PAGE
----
Do 217N-2 Having replaced Do217N-1 in production at the end of spring 1943, Do 217N-2 was distinguished by all these features, which were gradually introduced on Do 217N-1 / U1. Production was finally discontinued at the end of 1943. A total of 207 Do 217J and Do 217N fighters were delivered to the Luftwaffe this year. Dornier night fighters were widespread in night fighter groups. They were usually used in conjunction with the Bf 110. No group was equipped with only Do 217. Groups I, II and III, NJG 3 and NJG 6, operating in Central Command, also included some Do 217 by the end of 1943. NJG4, based in in the Frankfurt area and at times sent to Eindhoven as part of the 3rd Air Fleet, had two Do 217 squadrons in the II group. In addition to the night protection of the Third Reich itself. Do 217 fighters were also deployed between August and November 1943 on the Eastern Front, where I / NJG100 operated - a separate group known as "railroad night fighters" as their primary mission was to hunt for trains. She operated in the central sector as part of the 6th Air Fleet. With the collapse of the Himmelbett defense system during Operation Gomorrah and the hasty introduction of the impromptu Wilde Sau night-hunting system, the Do 217 night fighter's career took off. Flight duration has become the most important characteristic of a night fighter, defined by the phrase "during the night". Apart from a handful of Ju 88s, the Do 217J and Do 217N were the only fighters in the night fighter groups that could cover significant distances in the German night sky and thus fulfill the functions required by the new tactics. Meanwhile, the ratio of Ju88 fighters and bombers on the assembly lines began to change dramatically - from 1:11 in 1942 to 1: 3.6 in 1943. Over the last six months of the year, 706 Ju 88 fighters left assembly lines, after which, finally, fighters were favored in production over bombers. However, the introduction of the Wilde Sau gave the Dornier fighters a short "glory hour".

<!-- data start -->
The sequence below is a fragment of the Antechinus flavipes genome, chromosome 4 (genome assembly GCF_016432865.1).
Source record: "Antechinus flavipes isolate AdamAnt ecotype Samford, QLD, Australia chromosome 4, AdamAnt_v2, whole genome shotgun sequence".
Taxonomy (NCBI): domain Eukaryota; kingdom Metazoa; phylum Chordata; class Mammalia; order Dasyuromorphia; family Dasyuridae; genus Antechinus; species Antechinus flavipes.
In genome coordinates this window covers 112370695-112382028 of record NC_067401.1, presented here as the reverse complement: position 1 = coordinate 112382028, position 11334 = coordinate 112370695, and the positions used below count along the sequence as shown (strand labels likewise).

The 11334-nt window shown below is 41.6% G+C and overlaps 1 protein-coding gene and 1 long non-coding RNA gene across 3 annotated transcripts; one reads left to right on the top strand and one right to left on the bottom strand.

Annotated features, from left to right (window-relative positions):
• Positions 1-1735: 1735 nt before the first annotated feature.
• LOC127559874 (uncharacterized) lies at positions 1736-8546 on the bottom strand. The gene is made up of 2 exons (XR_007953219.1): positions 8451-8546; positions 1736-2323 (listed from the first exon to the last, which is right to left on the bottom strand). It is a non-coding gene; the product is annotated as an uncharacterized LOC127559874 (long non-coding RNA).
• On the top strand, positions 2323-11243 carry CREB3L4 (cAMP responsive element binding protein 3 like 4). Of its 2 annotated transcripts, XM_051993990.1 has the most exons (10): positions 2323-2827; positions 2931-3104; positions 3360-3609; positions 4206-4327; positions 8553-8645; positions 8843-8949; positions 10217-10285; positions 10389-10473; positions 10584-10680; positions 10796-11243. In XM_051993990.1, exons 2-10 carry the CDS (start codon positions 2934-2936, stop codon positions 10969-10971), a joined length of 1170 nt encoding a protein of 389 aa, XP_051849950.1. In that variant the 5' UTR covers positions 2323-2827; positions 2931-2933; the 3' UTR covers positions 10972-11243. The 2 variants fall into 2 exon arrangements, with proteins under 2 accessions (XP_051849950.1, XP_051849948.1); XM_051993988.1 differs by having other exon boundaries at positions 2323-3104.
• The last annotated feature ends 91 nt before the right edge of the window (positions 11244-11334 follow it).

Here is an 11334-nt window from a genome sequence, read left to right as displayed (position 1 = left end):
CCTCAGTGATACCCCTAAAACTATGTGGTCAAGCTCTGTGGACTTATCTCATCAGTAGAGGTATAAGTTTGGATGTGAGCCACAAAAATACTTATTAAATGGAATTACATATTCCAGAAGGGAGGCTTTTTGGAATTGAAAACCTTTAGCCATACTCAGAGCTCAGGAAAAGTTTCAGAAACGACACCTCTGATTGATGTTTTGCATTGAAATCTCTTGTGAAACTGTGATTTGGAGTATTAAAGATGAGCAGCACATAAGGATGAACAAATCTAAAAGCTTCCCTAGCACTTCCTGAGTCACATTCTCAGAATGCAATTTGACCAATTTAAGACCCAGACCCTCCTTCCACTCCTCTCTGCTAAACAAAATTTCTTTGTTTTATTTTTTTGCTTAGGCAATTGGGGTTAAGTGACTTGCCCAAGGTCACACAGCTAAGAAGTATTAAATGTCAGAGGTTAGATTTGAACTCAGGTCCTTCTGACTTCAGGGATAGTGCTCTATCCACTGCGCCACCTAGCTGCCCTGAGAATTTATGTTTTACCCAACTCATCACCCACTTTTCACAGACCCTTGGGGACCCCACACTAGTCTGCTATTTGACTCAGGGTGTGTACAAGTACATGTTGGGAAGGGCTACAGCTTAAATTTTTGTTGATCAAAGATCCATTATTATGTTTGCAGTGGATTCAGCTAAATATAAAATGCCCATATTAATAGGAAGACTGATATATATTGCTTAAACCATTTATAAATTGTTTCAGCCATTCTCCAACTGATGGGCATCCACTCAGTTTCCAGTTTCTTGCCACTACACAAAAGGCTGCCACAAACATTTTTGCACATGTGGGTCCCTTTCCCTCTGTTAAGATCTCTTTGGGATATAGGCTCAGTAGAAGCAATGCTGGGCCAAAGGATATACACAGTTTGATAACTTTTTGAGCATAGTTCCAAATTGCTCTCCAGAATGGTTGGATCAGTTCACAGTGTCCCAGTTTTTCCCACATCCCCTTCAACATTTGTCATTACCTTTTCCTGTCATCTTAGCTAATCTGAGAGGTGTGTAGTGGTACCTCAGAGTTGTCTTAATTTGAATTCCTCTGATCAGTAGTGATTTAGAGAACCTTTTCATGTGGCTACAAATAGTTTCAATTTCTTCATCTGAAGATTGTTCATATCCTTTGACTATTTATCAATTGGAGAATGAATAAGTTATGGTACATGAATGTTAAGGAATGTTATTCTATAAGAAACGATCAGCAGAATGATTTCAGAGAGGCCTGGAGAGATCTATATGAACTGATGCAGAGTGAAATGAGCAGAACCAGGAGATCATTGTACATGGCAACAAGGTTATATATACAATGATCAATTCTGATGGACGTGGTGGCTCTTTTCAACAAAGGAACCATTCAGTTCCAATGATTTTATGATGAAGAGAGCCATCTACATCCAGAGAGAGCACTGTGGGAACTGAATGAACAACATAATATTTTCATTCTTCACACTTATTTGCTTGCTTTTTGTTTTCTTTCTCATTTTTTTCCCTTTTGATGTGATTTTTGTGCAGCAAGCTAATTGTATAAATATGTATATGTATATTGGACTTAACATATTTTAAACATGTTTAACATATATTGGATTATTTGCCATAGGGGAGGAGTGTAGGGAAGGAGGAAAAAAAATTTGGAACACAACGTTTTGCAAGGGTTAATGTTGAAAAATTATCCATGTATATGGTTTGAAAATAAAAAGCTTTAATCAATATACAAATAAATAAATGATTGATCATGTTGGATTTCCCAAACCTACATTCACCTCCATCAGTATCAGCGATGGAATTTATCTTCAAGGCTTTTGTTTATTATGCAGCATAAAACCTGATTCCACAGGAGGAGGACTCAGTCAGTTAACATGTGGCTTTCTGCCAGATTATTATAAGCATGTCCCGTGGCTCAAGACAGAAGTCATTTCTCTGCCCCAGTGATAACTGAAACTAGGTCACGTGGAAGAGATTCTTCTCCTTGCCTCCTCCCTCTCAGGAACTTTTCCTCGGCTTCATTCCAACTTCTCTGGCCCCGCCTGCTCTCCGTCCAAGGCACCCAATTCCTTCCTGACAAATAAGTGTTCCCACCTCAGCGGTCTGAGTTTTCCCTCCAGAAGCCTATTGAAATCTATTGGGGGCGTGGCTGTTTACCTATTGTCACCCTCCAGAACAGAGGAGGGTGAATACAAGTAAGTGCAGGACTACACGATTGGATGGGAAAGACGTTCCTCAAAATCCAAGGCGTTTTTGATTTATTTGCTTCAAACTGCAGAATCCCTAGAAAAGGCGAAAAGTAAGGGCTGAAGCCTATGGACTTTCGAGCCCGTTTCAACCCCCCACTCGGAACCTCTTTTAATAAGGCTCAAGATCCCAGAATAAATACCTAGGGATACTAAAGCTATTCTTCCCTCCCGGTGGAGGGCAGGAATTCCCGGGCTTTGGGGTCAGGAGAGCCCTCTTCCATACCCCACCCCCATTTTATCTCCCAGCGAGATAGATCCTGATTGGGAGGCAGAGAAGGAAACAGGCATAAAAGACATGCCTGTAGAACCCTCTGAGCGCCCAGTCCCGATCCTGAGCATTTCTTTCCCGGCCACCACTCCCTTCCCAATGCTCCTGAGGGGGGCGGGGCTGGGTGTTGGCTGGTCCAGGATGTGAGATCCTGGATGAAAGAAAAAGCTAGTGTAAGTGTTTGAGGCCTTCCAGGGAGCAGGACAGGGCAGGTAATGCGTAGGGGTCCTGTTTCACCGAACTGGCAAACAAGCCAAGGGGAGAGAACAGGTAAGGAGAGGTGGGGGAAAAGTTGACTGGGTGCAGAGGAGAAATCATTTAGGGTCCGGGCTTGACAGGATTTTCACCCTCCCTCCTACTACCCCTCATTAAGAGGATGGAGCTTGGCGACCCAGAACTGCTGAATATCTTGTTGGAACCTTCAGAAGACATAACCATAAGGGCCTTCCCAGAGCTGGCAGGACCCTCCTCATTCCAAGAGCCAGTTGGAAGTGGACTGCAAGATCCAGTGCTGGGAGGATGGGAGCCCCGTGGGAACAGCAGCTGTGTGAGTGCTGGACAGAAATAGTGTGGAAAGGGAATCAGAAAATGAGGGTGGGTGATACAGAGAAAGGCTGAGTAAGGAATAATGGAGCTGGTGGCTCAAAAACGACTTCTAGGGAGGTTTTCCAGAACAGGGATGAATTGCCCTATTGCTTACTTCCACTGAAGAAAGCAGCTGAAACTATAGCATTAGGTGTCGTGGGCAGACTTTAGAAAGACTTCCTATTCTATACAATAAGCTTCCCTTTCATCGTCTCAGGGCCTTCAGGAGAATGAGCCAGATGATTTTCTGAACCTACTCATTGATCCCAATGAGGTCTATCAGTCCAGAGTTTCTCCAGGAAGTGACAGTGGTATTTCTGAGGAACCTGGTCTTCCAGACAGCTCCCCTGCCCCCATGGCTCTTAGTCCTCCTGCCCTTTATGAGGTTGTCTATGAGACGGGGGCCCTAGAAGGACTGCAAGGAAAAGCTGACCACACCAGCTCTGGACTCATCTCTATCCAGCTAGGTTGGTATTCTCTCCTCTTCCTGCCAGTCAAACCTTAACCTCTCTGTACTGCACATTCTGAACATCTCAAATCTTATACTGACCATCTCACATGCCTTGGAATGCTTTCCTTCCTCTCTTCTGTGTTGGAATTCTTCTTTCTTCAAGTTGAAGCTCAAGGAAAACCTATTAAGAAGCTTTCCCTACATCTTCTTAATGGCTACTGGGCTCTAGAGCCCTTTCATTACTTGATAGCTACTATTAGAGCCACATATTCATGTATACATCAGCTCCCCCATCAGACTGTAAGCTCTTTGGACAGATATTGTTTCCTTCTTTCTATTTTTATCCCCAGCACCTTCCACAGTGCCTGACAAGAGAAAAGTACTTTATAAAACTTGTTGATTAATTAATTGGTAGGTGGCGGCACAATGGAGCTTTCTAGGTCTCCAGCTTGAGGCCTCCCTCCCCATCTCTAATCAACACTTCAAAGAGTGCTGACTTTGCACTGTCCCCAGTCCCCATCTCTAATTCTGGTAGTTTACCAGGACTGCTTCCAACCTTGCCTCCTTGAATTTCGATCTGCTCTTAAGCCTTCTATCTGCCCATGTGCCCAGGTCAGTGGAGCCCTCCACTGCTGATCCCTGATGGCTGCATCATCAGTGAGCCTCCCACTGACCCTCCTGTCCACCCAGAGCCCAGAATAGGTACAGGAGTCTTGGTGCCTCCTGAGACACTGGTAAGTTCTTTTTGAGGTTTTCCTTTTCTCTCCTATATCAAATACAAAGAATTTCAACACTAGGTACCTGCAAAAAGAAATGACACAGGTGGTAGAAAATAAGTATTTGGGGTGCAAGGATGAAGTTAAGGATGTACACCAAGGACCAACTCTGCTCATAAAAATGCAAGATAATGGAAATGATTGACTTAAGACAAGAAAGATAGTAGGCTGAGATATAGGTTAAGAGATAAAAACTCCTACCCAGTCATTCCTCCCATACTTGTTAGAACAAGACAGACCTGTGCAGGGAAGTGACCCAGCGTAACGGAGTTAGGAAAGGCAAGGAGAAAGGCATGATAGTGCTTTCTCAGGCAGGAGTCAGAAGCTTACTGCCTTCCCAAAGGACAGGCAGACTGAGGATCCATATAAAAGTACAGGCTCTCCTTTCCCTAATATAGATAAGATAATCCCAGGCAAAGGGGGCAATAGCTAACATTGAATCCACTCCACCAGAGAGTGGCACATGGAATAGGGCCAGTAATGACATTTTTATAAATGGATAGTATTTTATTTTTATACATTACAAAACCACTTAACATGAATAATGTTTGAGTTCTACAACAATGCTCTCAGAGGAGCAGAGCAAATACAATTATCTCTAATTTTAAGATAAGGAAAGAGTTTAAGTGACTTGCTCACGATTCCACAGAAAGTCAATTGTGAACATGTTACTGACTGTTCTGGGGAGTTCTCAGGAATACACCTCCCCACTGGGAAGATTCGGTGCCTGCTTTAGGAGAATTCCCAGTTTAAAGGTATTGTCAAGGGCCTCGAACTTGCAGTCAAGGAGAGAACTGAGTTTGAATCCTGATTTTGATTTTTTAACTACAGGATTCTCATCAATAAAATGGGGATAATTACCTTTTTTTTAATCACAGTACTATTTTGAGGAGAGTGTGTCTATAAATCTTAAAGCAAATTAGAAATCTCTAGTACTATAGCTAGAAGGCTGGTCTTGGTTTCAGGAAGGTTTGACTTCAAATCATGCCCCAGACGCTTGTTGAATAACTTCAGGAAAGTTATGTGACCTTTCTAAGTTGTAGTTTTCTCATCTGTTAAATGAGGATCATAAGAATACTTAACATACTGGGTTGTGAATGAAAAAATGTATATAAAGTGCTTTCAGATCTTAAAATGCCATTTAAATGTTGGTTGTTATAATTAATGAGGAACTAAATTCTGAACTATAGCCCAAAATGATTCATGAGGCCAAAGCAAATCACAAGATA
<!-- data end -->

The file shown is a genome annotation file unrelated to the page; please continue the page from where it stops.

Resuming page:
Due to the priority given to the rearmament of the Ju 88 night fighter groups, the Do 217 night fighter's combat career was short. If by the end of August 1944. only one I / NJG3, based in Ka-Strup and Lüneburg, was fully armed with Ju88, but by the end of the year all three groups NJG2, II / NJG3 and one group each in NJG1 and NJG6 were rearmed with Junkers, and Dornier fighters "almost completely disappeared from service.